@Marypat – Thanks for the info. I had heard from another reader that RBC Direct does not have joint RESP accounts which I find quite incredible.

I’d say that if anyone wants a joint RESP account, they should look elsewhere.

I’ve had RESP accounts at a number of different institutions. Most of them are pretty clueless about what to do, administration issues, etc. I actually lost out on some grants I was entitled to because they didn’t know what they were supposed to do and by the time I discovered it, it was too late.

I finally opened an RESP at QTrade Investor and have been very happy with them. They know what to do, do everything right, and I’ve never had a problem with them. Plus, no fees.

Just my two cents.

the canadian national student loan branch requires a subscriber to exhaust all funds in an resp before they consider a student loan.This makes me feel that it is NOT subscribers money to do whatever or whoever with.I had 27000 dollars to help my son cover what the loan did not pay.I figured 7000 a year in each of 4 years would be a great help!! They are taking away the growth of this money over 4 years which would have been taxable to the student any way. Not impressed!!!

@GM – Thanks for the info.

@dan – I don’t understand your comment. Would it not make sense to use the RESP money before applying for loans? Isn’t that what the RESP is for?

A student loans interest does not start until 6 months after graduation.My resp money would have growth for the full 4 years whereas in depleting the plan you only get 1.5 years of growth(full payment of tuition in Jan. of second year of enrolment) This also takes in the scenario that my son will receive 100% of a loan in year 3&4 which is not very likely.Parents are required to contribute to student every year.of university if possible in their estimation of your income.In my case I will have paid 13500 in each of first 2 years and then whatever they think is fair in year 3 and4. A TFSA tailored for education of a child would function much better even without the 20% taxable grant,

@dan – I definitely don’t agree.

RESP money shouldn’t be invested in equities while the child is attending school, so growth shouldn’t be a factor.

There is no way a TFSA will outperform an RESP if the kid goes to school. The TFSA might work out better for the parent, but it will result in more student loans for the child.

It’s the “Canadian Way”.
If you work hard, spend frugally, don’t waste your money but instead save for a rainy day, forego pleasures then the government will tell you that you have too much and that you don’t qualify for grants, bursaries, loans, etc.

If you’re lazy, don’t work, waste your money on junk and pleasure, don’t apply yourself, and save nothing, then the government will throw money at you because you are one of the poor unfortunates.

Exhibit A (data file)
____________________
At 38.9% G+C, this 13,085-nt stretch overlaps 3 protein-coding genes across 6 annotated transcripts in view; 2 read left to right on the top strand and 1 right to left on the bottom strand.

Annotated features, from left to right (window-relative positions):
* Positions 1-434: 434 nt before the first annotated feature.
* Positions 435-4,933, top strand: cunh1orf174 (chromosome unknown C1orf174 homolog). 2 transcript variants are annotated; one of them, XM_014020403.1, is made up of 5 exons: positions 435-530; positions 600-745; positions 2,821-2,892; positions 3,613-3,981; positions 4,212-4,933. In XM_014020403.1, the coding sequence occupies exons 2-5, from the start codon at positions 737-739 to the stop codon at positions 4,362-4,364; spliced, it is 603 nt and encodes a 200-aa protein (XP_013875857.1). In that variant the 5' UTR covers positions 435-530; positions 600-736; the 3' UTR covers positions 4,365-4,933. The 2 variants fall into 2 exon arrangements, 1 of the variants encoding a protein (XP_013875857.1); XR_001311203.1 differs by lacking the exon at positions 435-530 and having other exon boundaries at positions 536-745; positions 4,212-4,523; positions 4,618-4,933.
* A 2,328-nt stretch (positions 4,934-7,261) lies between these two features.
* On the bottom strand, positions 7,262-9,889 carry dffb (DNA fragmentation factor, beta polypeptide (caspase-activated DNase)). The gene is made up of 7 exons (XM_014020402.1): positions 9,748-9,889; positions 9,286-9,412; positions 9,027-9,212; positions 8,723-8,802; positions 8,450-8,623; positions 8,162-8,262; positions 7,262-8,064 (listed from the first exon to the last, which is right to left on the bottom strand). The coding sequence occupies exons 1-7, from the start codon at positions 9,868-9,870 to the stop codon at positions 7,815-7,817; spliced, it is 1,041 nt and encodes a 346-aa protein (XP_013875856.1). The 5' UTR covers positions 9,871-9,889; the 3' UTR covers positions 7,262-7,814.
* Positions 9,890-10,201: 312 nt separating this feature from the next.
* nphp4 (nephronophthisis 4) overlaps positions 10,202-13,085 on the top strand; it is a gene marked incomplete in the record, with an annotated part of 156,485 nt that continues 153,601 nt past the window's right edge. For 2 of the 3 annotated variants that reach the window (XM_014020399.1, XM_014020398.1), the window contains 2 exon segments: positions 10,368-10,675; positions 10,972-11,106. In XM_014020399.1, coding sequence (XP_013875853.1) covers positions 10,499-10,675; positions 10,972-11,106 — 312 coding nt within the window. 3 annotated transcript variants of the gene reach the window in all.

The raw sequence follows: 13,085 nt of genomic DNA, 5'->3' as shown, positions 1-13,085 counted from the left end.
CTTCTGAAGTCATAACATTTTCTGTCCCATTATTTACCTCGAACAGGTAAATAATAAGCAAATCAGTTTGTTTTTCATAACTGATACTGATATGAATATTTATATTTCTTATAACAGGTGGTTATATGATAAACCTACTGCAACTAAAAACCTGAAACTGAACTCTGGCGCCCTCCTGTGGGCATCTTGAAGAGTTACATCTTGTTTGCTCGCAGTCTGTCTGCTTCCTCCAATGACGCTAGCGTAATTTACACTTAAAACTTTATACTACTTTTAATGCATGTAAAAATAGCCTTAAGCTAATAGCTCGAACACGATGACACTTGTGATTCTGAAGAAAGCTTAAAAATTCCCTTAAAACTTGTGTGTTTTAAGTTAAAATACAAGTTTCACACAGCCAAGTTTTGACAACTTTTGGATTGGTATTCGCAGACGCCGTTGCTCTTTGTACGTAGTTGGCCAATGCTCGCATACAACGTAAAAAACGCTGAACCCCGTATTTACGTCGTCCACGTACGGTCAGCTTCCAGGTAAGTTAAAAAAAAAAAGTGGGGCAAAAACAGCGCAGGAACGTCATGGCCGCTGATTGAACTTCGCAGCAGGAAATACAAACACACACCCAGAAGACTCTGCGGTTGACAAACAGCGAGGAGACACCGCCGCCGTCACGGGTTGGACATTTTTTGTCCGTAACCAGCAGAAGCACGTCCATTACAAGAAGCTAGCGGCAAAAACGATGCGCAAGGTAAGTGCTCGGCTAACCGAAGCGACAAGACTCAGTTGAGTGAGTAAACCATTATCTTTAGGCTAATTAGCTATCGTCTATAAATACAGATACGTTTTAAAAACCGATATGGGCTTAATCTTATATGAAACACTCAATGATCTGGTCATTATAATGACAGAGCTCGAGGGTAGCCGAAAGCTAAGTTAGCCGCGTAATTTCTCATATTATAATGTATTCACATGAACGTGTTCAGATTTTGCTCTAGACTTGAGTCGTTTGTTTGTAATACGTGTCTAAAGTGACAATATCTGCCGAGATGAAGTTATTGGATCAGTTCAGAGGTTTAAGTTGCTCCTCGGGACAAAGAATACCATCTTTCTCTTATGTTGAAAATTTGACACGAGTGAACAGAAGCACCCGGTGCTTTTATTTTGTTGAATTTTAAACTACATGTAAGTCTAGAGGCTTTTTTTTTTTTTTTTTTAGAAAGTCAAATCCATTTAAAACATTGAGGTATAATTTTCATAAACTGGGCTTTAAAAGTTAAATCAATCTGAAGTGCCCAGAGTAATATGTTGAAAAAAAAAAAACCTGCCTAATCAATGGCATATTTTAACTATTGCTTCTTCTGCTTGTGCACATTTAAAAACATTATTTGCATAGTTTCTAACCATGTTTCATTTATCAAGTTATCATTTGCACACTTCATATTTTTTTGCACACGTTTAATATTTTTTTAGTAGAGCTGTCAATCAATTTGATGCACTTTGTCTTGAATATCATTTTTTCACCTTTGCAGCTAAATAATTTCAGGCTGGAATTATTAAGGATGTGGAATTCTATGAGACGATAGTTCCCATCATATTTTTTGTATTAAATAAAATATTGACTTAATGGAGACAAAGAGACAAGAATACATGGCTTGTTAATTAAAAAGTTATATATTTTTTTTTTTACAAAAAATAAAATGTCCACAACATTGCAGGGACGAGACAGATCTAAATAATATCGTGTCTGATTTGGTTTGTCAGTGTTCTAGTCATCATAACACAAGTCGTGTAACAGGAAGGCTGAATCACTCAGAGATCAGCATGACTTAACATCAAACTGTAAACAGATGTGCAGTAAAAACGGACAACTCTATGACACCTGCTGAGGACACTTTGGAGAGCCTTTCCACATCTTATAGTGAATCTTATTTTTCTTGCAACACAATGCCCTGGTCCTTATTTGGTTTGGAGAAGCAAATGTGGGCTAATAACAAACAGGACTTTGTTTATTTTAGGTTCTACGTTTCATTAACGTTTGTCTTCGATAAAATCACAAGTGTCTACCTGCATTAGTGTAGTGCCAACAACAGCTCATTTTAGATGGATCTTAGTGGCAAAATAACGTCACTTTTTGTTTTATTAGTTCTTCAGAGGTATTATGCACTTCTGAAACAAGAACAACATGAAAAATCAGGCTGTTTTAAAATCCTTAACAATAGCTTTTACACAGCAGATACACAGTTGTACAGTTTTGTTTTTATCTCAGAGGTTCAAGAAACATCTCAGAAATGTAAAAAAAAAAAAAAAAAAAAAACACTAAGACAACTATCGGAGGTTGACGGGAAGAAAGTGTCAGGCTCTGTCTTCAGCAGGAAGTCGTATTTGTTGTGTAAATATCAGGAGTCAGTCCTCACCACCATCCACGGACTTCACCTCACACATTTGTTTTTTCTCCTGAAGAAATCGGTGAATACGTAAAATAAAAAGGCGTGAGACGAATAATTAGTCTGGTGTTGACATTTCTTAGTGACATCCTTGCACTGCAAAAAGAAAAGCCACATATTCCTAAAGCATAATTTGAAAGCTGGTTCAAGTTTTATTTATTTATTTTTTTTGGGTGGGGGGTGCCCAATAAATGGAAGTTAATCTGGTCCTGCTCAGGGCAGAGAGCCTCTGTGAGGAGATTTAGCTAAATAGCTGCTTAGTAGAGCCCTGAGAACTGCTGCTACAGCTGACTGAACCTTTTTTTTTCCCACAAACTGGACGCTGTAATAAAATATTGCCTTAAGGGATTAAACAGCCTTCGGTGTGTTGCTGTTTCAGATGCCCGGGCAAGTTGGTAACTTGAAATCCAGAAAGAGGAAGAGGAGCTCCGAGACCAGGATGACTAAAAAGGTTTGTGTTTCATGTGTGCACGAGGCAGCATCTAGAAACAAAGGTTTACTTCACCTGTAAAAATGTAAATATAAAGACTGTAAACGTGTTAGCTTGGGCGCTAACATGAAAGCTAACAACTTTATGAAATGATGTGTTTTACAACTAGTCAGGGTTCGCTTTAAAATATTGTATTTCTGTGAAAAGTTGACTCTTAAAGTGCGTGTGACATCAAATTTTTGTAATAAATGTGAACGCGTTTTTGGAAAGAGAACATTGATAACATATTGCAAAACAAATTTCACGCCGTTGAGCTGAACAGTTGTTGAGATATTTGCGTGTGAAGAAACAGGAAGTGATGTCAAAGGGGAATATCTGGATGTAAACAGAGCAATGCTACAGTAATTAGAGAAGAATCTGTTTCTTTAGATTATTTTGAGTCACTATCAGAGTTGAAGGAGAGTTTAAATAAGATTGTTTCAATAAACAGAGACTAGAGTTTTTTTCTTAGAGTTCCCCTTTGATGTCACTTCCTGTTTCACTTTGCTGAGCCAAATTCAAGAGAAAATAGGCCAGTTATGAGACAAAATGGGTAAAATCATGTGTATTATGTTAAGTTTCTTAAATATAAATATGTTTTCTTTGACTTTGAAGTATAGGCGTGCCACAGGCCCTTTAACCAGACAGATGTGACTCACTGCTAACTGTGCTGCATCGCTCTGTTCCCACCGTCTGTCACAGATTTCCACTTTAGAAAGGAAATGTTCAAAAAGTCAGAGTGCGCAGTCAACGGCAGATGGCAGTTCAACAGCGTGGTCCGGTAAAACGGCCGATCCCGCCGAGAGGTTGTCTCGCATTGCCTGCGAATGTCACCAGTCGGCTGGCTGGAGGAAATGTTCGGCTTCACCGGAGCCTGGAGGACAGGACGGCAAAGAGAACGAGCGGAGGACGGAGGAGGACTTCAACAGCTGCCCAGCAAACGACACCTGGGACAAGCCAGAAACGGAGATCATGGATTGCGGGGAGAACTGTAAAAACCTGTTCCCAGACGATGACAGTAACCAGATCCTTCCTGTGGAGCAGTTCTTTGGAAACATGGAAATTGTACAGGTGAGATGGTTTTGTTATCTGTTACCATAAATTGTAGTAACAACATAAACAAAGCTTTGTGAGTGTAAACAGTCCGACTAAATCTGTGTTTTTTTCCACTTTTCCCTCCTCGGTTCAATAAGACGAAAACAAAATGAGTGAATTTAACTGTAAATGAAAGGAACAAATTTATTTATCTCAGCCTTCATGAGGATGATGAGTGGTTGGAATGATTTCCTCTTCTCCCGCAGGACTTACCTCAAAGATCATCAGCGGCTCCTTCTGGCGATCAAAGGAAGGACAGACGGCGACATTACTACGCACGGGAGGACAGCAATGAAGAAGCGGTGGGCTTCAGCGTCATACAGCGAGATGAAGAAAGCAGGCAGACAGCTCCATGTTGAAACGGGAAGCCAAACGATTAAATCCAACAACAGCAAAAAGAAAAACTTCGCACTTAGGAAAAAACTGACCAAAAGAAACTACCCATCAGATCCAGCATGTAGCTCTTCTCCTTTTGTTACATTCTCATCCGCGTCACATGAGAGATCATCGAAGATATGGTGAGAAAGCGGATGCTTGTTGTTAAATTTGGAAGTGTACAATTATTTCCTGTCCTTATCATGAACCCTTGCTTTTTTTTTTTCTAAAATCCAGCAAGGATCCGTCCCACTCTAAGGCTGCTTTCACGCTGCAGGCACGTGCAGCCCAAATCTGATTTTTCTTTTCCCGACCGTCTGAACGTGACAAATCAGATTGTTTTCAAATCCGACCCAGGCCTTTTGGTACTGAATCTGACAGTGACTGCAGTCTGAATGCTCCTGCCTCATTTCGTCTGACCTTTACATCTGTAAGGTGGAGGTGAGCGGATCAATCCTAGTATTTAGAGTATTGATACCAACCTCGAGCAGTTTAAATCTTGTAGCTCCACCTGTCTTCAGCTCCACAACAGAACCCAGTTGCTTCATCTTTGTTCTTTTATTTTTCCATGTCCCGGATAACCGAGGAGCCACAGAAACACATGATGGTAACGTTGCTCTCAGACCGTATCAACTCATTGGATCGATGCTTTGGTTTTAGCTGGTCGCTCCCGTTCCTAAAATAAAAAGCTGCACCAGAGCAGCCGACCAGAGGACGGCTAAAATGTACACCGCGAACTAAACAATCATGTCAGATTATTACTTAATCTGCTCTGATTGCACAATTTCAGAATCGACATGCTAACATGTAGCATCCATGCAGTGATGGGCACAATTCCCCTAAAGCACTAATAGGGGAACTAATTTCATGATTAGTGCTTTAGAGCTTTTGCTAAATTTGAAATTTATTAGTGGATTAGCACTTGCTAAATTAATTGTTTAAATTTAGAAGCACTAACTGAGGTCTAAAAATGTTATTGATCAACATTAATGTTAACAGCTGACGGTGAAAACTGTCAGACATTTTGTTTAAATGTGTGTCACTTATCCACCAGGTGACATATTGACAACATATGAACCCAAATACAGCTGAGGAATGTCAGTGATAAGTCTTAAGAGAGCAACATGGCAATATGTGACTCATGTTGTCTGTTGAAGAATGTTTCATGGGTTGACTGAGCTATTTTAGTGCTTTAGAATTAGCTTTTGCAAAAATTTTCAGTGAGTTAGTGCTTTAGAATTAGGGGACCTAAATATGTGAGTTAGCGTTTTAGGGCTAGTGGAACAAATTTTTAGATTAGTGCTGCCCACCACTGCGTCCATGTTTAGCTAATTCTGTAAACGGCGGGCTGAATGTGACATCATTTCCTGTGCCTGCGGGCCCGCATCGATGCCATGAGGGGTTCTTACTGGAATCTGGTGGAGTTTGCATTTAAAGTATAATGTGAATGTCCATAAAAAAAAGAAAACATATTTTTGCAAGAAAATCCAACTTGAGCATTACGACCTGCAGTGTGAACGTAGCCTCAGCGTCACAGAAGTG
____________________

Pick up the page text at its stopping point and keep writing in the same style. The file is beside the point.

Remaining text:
“..the canadian national student loan branch requires a subscriber to exhaust all funds in an resp before they consider a student loan…”

This was not our experience when our sons applied for student loans (2009 – 2014) Most years what we did was match our withdrawals to whatever the NSLSC said the parents were expected to contribute. At some point, about half way through their education, one of our sons got a letter from NSLSC asking for a letter from the bank outlining what funds were still available in the RESP. Long story short, once the bank informed NSLSC how much funds in the RESP were available for future EAPs my son had no issue getting future student loans, and non repayable grants, while the RESP remained open.

However, we did have a bit of an issue getting the letter from the bank. Since we had always planned that we would retain the RESP contributions, to use for own retirement savings, we asked the bank to just tell NSLSC what funds would be available as EAPs. When the bank manager responded that he couldn’t do something “illegal” we withdrew the contributions. The letter the bank manager sent NSLSC outlined how much was in the account before and after we withdrew our contributions but my son had no issues with NSLSC.

We would have preferred to have left the contributions in the RESP, to earn a bit more for our son’s EAPs, but withdrawing them was preferable to misleading NSLSC about his assets. If contributors in a similar situation are concerned that RESPs might disqualify the beneficiaries from getting student loans and grants then they have the option of withdrawing the contributions before the student applies for their first student loan. (And perhaps the contributors will be able to park the funds in a RRSP or TFSA .)

Meant to type …

(And perhaps the contributors will be able to park the funds in a RRSP or TFSA or pay down their mortgage.)